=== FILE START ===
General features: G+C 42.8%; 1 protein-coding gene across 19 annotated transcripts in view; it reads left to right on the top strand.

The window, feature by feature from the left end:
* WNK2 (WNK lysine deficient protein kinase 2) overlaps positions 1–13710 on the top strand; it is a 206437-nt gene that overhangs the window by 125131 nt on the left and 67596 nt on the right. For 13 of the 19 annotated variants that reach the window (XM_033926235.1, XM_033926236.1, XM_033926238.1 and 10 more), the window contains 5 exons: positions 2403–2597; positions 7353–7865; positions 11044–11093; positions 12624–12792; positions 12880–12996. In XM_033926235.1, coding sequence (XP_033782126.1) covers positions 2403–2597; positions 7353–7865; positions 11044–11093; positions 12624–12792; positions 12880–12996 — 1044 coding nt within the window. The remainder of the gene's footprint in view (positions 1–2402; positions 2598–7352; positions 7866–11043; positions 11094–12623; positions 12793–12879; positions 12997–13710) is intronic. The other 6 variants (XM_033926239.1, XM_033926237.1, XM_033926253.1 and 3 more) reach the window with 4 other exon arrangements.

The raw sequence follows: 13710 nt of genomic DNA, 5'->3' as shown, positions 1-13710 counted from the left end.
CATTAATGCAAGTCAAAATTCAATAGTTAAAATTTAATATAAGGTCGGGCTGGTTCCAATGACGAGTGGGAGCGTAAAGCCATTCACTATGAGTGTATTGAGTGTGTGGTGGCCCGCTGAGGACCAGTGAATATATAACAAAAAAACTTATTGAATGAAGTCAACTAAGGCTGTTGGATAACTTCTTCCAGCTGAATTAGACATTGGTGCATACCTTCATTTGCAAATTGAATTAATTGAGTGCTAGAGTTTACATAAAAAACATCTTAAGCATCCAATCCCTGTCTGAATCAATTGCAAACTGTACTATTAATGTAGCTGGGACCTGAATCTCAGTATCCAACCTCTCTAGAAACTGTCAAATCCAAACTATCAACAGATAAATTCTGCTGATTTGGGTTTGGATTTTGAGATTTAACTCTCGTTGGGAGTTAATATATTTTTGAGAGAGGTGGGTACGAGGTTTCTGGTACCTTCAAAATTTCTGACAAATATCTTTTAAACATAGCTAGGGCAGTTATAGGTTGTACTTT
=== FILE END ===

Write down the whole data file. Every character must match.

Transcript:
General features: G+C 42.8%; 1 protein-coding gene across 19 annotated transcripts in view; it reads left to right on the top strand.

The window, feature by feature from the left end:
* WNK2 (WNK lysine deficient protein kinase 2) overlaps positions 1–13710 on the top strand; it is a 206437-nt gene that overhangs the window by 125131 nt on the left and 67596 nt on the right. For 13 of the 19 annotated variants that reach the window (XM_033926235.1, XM_033926236.1, XM_033926238.1 and 10 more), the window contains 5 exons: positions 2403–2597; positions 7353–7865; positions 11044–11093; positions 12624–12792; positions 12880–12996. In XM_033926235.1, coding sequence (XP_033782126.1) covers positions 2403–2597; positions 7353–7865; positions 11044–11093; positions 12624–12792; positions 12880–12996 — 1044 coding nt within the window. The remainder of the gene's footprint in view (positions 1–2402; positions 2598–7352; positions 7866–11043; positions 11094–12623; positions 12793–12879; positions 12997–13710) is intronic. The other 6 variants (XM_033926239.1, XM_033926237.1, XM_033926253.1 and 3 more) reach the window with 4 other exon arrangements.

The raw sequence follows: 13710 nt of genomic DNA, 5'->3' as shown, positions 1-13710 counted from the left end.
CATTAATGCAAGTCAAAATTCAATAGTTAAAATTTAATATAAGGTCGGGCTGGTTCCAATGACGAGTGGGAGCGTAAAGCCATTCACTATGAGTGTATTGAGTGTGTGGTGGCCCGCTGAGGACCAGTGAATATATAACAAAAAAACTTATTGAATGAAGTCAACTAAGGCTGTTGGATAACTTCTTCCAGCTGAATTAGACATTGGTGCATACCTTCATTTGCAAATTGAATTAATTGAGTGCTAGAGTTTACATAAAAAACATCTTAAGCATCCAATCCCTGTCTGAATCAATTGCAAACTGTACTATTAATGTAGCTGGGACCTGAATCTCAGTATCCAACCTCTCTAGAAACTGTCAAATCCAAACTATCAACAGATAAATTCTGCTGATTTGGGTTTGGATTTTGAGATTTAACTCTCGTTGGGAGTTAATATATTTTTGAGAGAGGTGGGTACGAGGTTTCTGGTACCTTCAAAATTTCTGACAAATATCTTTTAAACATAGCTAGGGCAGTTATAGGTTGTACTTT